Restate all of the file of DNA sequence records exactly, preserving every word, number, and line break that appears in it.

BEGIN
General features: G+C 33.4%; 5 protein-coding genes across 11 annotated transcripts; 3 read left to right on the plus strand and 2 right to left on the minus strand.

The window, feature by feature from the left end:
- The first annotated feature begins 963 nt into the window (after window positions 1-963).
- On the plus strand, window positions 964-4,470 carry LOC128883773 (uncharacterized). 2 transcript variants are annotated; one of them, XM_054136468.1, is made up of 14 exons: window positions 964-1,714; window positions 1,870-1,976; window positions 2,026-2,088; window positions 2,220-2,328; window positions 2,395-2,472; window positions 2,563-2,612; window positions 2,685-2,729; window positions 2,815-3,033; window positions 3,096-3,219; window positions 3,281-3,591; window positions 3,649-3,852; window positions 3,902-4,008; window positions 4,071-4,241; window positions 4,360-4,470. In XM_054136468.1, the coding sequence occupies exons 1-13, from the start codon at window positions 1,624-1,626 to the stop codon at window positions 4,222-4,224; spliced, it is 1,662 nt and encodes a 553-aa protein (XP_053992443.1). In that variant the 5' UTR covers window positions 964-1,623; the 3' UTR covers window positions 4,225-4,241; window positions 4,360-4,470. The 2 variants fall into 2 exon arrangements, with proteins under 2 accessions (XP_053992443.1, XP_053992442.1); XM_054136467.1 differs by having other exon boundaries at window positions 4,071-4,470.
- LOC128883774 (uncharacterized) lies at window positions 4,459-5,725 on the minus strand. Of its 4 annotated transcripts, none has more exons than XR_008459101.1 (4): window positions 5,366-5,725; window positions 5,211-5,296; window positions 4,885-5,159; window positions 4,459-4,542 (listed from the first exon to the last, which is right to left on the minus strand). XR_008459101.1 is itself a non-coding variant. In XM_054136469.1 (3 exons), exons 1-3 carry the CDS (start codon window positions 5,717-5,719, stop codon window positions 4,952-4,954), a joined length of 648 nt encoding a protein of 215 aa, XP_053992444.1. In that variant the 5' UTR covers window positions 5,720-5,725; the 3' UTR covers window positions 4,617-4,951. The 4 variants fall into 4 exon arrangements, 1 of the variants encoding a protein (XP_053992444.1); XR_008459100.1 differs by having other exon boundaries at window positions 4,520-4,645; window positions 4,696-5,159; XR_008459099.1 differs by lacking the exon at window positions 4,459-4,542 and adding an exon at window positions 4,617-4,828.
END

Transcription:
General features: G+C 33.4%; 5 protein-coding genes across 11 annotated transcripts; 3 read left to right on the plus strand and 2 right to left on the minus strand.

The window, feature by feature from the left end:
- The first annotated feature begins 963 nt into the window (after window positions 1-963).
- On the plus strand, window positions 964-4,470 carry LOC128883773 (uncharacterized). 2 transcript variants are annotated; one of them, XM_054136468.1, is made up of 14 exons: window positions 964-1,714; window positions 1,870-1,976; window positions 2,026-2,088; window positions 2,220-2,328; window positions 2,395-2,472; window positions 2,563-2,612; window positions 2,685-2,729; window positions 2,815-3,033; window positions 3,096-3,219; window positions 3,281-3,591; window positions 3,649-3,852; window positions 3,902-4,008; window positions 4,071-4,241; window positions 4,360-4,470. In XM_054136468.1, the coding sequence occupies exons 1-13, from the start codon at window positions 1,624-1,626 to the stop codon at window positions 4,222-4,224; spliced, it is 1,662 nt and encodes a 553-aa protein (XP_053992443.1). In that variant the 5' UTR covers window positions 964-1,623; the 3' UTR covers window positions 4,225-4,241; window positions 4,360-4,470. The 2 variants fall into 2 exon arrangements, with proteins under 2 accessions (XP_053992443.1, XP_053992442.1); XM_054136467.1 differs by having other exon boundaries at window positions 4,071-4,470.
- LOC128883774 (uncharacterized) lies at window positions 4,459-5,725 on the minus strand. Of its 4 annotated transcripts, none has more exons than XR_008459101.1 (4): window positions 5,366-5,725; window positions 5,211-5,296; window positions 4,885-5,159; window positions 4,459-4,542 (listed from the first exon to the last, which is right to left on the minus strand). XR_008459101.1 is itself a non-coding variant. In XM_054136469.1 (3 exons), exons 1-3 carry the CDS (start codon window positions 5,717-5,719, stop codon window positions 4,952-4,954), a joined length of 648 nt encoding a protein of 215 aa, XP_053992444.1. In that variant the 5' UTR covers window positions 5,720-5,725; the 3' UTR covers window positions 4,617-4,951. The 4 variants fall into 4 exon arrangements, 1 of the variants encoding a protein (XP_053992444.1); XR_008459100.1 differs by having other exon boundaries at window positions 4,520-4,645; window positions 4,696-5,159; XR_008459099.1 differs by lacking the exon at window positions 4,459-4,542 and adding an exon at window positions 4,617-4,828.